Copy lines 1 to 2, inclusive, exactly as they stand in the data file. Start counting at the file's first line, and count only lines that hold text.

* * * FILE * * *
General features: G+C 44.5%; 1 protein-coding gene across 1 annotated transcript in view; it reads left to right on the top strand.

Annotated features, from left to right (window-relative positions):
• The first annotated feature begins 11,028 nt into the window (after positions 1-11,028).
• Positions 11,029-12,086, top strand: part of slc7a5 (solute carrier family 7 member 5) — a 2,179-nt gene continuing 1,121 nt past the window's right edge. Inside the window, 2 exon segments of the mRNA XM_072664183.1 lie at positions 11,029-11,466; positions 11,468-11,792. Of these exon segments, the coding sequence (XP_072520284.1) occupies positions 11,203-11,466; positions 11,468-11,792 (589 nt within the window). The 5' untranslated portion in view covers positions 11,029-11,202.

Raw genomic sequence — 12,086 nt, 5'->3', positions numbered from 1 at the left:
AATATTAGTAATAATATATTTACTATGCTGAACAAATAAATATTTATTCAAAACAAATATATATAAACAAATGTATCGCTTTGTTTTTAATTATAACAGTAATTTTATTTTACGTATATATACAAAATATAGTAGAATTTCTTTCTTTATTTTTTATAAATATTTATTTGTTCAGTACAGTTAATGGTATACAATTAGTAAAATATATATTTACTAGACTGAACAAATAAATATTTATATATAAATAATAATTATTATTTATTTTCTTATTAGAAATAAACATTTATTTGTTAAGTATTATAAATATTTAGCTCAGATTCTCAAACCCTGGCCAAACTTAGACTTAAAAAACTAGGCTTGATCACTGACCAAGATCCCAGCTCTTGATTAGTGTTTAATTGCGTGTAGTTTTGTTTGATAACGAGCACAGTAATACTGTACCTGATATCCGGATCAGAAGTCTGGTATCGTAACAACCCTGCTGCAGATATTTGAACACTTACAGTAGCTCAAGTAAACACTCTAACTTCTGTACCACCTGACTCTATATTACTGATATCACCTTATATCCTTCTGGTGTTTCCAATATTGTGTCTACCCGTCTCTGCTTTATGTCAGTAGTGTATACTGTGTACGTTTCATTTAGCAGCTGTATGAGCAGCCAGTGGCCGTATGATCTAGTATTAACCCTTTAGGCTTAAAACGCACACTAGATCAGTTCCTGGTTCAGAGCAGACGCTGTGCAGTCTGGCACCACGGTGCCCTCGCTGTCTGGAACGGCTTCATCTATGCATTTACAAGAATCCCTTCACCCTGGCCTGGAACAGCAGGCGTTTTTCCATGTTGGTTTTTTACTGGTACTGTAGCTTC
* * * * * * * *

General features: G+C 44.5%; 1 protein-coding gene across 1 annotated transcript in view; it reads left to right on the top strand.

Annotated features, from left to right (window-relative positions):